Have you ever been told or actually said to someone yourself…..”you have to take care of YOU so you can care for your loved one?” If I had a dollar for every time I have heard this over the past 10 years (and especially the last 21 months), I would be a millionaire. Of course, I totally agree with it, but when you are caring for a loved one; whether it be an aging parent, a sick child, a disabled child, a spouse or even a grandparent; it is so much easier said (and heard) than actually done.
For the past nearly 10 years (July 27th will be 10 years), I have cared for a child with disabilities and a slew of illnesses. I have it a little better than a lot of caregivers though. You see, I have a husband. I have many friends that have someone they care for 24/7 with little to no help. I can still go out after Dennis gets home from work and grocery shop, go to Target and even hit up Steinmart occasionally. I even take time every now and then to grab dinner with a girlfriend. But, I know several people personally that go at it all alone. Having gone through all I have with Hannah has truly opened my eyes to the world of Caregiving. I know personally how exhausting it is emotionally, physically, mentally and spiritually; more so than I ever thought possible. I will be the first to admit that there are days I just don’t want to do it anymore and I know, if you asked anyone that cares for a sick, disabled or ailing loved one, they would say the same thing. We do it because there is NO OTHER CHOICE! We don’t do it because it is our hearts desire or we wake up every morning excited about changing diapers, preparing special meals, waiting to be attacked, hearing screaming and crying from pain, not being able to leave the house, suctioning trachs, giving enemas, giving a slew of medications, and picking up twice as much as our own weight. We wake up and do those things, plus many others because we have to and it is the journey of our life right now. It isn’t that we relish it and in my own personal life I do it many days through tears. Again though, I have it better than most.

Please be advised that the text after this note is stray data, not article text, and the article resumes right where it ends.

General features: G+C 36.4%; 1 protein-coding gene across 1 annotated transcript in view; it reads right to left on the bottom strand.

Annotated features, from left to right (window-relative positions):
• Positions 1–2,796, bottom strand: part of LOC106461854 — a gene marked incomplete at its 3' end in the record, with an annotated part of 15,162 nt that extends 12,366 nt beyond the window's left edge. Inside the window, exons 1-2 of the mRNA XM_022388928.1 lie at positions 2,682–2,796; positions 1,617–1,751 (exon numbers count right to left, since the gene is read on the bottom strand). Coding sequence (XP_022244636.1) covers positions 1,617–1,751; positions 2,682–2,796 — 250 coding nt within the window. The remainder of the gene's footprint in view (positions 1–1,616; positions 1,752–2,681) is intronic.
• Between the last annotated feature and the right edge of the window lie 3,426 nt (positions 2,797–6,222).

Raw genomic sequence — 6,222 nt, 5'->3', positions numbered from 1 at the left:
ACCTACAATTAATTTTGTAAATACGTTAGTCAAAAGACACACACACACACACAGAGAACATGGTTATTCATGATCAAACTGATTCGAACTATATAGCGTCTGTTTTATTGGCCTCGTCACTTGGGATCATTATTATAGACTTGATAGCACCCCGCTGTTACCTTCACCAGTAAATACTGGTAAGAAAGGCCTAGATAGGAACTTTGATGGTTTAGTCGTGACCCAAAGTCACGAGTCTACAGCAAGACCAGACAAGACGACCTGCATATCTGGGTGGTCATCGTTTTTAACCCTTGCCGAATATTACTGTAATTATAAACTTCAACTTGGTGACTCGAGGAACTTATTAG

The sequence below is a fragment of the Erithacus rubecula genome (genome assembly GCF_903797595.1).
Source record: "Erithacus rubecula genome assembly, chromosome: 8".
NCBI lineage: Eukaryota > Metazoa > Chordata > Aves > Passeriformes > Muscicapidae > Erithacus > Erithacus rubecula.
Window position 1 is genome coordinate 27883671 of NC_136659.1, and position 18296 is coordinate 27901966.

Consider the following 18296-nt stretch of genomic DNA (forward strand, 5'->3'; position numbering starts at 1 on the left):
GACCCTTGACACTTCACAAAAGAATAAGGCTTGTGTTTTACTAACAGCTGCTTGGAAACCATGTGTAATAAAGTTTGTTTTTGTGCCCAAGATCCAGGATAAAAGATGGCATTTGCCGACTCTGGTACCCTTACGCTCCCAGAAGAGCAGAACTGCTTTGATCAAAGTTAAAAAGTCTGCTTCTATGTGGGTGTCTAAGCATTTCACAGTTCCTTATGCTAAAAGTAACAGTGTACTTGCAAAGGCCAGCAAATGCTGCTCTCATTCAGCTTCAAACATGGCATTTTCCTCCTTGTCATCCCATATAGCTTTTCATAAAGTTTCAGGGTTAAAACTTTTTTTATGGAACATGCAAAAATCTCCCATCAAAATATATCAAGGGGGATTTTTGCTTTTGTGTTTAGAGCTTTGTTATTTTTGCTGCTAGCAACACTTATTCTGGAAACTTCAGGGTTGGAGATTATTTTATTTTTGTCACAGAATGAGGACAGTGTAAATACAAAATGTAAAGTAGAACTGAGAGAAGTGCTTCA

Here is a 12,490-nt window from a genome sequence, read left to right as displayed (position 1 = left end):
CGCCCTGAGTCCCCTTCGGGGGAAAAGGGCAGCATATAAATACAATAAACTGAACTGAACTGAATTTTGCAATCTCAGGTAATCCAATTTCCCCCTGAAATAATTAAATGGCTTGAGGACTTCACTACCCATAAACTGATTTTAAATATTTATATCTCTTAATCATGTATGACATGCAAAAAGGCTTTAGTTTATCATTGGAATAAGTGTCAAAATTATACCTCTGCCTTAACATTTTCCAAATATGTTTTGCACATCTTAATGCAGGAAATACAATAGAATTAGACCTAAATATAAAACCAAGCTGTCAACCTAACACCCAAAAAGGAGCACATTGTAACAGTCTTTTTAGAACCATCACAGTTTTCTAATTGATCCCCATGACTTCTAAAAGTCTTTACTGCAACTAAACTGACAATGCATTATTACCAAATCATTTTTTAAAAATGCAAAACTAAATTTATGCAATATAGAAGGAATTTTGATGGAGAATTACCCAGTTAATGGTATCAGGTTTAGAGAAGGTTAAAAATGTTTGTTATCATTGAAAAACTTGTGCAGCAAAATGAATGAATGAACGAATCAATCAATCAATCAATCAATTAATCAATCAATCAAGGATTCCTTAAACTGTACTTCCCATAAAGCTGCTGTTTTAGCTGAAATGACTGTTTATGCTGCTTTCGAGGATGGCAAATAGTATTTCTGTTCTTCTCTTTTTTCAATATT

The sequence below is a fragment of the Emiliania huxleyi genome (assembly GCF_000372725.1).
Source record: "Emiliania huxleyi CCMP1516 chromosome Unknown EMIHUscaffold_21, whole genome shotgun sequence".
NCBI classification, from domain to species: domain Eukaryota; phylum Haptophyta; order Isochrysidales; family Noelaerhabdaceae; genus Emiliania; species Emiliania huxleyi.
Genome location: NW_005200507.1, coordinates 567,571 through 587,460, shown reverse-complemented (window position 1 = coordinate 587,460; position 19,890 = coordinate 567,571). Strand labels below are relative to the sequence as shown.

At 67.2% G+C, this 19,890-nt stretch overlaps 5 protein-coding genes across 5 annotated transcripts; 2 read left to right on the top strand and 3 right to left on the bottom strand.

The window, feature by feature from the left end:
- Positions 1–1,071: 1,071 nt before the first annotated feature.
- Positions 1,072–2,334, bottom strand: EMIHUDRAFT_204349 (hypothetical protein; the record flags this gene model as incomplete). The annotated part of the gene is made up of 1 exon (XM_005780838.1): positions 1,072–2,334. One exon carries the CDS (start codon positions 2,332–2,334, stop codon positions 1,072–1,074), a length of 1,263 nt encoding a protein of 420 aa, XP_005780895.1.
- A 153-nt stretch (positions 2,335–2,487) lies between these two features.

There is a loneliness to this life. Being a caregiver will truly show you who is still there caring about you when you are “out of sight, out of mind.” It is a horrible feeling to think you have no one to turn to. No one that you can really call just to hear another person’s voice; just to have an adult conversation! I think I call Dennis 3-4 times everyday just to have, even a very brief, adult conversation because the loneliness sets in something fierce most days. I have no issues being alone. In fact, I relish my “alone time.” But the loneliness I am speaking of is that kind where you are caring for someone but that person doesn’t talk or communicate well, if at all and through your busyness, your heart is aching and you just long to have someone come alongside of you and just be there. It is truly difficult to put into words the loneliness even when you aren’t completely physically alone. It is the mental and emotional loneliness that is by far, worse than a physical one.